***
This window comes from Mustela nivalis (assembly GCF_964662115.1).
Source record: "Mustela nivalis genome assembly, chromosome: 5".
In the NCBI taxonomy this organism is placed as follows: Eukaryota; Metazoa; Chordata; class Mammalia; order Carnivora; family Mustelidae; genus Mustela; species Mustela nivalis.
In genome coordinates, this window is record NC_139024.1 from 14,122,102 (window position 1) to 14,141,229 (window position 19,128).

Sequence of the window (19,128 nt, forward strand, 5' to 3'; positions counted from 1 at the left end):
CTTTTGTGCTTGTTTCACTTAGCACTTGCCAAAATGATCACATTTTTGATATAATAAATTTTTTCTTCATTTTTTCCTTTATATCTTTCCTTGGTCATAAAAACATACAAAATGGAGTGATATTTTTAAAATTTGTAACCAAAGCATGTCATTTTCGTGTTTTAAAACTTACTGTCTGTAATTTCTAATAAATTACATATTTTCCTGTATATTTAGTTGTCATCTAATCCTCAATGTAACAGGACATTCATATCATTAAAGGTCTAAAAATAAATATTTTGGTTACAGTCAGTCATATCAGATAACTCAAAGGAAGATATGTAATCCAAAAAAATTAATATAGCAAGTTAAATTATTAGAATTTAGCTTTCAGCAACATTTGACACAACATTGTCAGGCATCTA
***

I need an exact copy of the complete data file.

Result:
This window comes from Mustela nivalis (assembly GCF_964662115.1).
Source record: "Mustela nivalis genome assembly, chromosome: 5".
In the NCBI taxonomy this organism is placed as follows: Eukaryota; Metazoa; Chordata; class Mammalia; order Carnivora; family Mustelidae; genus Mustela; species Mustela nivalis.
In genome coordinates, this window is record NC_139024.1 from 14,122,102 (window position 1) to 14,141,229 (window position 19,128).

Sequence of the window (19,128 nt, forward strand, 5' to 3'; positions counted from 1 at the left end):
CTTTTGTGCTTGTTTCACTTAGCACTTGCCAAAATGATCACATTTTTGATATAATAAATTTTTTCTTCATTTTTTCCTTTATATCTTTCCTTGGTCATAAAAACATACAAAATGGAGTGATATTTTTAAAATTTGTAACCAAAGCATGTCATTTTCGTGTTTTAAAACTTACTGTCTGTAATTTCTAATAAATTACATATTTTCCTGTATATTTAGTTGTCATCTAATCCTCAATGTAACAGGACATTCATATCATTAAAGGTCTAAAAATAAATATTTTGGTTACAGTCAGTCATATCAGATAACTCAAAGGAAGATATGTAATCCAAAAAAATTAATATAGCAAGTTAAATTATTAGAATTTAGCTTTCAGCAACATTTGACACAACATTGTCAGGCATCTA